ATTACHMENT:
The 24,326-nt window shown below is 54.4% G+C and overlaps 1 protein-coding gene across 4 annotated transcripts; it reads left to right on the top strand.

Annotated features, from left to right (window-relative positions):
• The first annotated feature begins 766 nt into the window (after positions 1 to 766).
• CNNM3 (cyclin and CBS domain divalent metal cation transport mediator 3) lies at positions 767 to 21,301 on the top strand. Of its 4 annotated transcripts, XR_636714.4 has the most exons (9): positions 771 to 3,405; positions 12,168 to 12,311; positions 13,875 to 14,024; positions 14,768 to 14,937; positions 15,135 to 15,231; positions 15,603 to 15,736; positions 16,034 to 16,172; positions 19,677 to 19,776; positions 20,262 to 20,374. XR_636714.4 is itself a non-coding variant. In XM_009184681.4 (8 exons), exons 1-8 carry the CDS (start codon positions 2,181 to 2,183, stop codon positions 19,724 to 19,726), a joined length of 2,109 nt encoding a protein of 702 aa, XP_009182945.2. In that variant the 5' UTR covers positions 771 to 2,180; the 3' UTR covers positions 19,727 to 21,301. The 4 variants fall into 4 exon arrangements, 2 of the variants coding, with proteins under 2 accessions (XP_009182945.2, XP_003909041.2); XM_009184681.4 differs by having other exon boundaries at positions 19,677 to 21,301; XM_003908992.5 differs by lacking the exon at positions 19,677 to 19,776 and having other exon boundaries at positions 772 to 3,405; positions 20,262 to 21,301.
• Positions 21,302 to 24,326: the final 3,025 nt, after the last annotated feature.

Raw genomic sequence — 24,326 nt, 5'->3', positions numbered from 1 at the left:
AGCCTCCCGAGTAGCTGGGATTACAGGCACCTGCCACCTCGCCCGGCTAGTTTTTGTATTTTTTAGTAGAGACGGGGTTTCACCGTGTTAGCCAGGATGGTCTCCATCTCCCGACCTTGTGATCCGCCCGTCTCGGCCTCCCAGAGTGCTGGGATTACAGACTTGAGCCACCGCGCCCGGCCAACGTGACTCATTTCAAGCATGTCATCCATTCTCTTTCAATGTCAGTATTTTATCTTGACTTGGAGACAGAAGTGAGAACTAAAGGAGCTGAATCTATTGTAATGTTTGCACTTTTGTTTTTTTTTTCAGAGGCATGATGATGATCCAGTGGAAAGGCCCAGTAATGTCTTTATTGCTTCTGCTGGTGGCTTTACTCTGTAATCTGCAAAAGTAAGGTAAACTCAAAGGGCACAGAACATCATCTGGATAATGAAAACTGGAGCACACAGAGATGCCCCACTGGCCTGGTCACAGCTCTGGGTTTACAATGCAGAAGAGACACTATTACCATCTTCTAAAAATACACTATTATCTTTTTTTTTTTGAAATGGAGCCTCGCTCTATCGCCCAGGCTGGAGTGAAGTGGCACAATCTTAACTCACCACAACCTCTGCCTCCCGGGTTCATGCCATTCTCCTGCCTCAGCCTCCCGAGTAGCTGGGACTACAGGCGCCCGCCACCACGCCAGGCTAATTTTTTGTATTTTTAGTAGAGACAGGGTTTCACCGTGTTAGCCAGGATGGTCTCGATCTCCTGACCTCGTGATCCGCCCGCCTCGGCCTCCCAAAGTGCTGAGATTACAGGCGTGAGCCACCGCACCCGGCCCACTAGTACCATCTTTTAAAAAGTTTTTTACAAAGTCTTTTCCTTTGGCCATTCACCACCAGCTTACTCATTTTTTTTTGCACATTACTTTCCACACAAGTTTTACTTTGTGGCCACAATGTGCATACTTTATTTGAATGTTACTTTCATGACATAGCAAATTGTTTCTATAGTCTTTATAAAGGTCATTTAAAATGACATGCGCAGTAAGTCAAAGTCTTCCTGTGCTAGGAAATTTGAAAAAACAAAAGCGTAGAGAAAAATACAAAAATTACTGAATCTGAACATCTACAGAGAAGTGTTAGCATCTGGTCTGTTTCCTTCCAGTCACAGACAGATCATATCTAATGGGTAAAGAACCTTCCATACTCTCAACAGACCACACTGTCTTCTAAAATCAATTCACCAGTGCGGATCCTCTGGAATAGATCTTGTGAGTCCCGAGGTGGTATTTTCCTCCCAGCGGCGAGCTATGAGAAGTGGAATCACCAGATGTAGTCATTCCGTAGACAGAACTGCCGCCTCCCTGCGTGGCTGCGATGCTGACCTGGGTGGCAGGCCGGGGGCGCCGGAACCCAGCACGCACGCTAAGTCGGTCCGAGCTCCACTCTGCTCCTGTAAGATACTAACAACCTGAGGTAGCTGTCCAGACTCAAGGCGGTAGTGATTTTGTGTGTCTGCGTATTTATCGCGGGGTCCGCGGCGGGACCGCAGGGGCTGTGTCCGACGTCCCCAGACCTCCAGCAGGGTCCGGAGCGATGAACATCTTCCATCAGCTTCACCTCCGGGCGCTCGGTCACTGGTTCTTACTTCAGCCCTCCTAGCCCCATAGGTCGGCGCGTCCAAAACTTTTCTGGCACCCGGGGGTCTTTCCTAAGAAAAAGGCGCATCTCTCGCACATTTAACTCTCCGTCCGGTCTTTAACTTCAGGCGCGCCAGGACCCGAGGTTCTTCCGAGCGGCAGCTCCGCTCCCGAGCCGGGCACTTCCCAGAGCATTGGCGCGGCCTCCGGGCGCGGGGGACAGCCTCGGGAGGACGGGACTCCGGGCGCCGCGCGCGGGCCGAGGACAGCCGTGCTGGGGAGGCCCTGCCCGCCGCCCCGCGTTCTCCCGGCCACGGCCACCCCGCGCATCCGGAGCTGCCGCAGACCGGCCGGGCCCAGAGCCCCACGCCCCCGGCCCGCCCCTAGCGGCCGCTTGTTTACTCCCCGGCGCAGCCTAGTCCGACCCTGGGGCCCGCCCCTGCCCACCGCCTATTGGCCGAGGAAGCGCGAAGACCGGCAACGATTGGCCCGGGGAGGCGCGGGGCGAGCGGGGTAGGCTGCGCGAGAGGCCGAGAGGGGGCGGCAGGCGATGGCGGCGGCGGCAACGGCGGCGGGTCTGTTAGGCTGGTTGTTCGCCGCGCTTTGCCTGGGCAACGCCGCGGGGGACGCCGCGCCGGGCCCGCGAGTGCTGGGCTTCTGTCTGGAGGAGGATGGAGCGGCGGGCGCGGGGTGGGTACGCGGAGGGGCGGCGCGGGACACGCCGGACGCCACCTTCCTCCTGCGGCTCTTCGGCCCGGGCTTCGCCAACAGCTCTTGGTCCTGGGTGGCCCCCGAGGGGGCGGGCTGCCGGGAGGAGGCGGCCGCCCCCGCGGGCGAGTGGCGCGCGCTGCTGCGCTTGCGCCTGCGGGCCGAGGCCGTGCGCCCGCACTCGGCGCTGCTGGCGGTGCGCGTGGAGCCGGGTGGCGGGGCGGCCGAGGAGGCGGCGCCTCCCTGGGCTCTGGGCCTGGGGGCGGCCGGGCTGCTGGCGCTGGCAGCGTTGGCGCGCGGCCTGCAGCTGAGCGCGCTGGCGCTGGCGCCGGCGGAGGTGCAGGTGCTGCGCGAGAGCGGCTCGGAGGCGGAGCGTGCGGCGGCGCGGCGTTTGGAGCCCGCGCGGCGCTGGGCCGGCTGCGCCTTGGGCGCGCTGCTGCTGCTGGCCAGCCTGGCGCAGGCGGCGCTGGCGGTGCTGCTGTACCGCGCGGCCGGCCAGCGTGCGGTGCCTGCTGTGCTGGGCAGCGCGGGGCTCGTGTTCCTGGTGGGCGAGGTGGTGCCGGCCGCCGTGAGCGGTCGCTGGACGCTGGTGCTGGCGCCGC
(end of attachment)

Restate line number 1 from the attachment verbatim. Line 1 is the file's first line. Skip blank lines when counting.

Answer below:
The 24,326-nt window shown below is 54.4% G+C and overlaps 1 protein-coding gene across 4 annotated transcripts; it reads left to right on the top strand.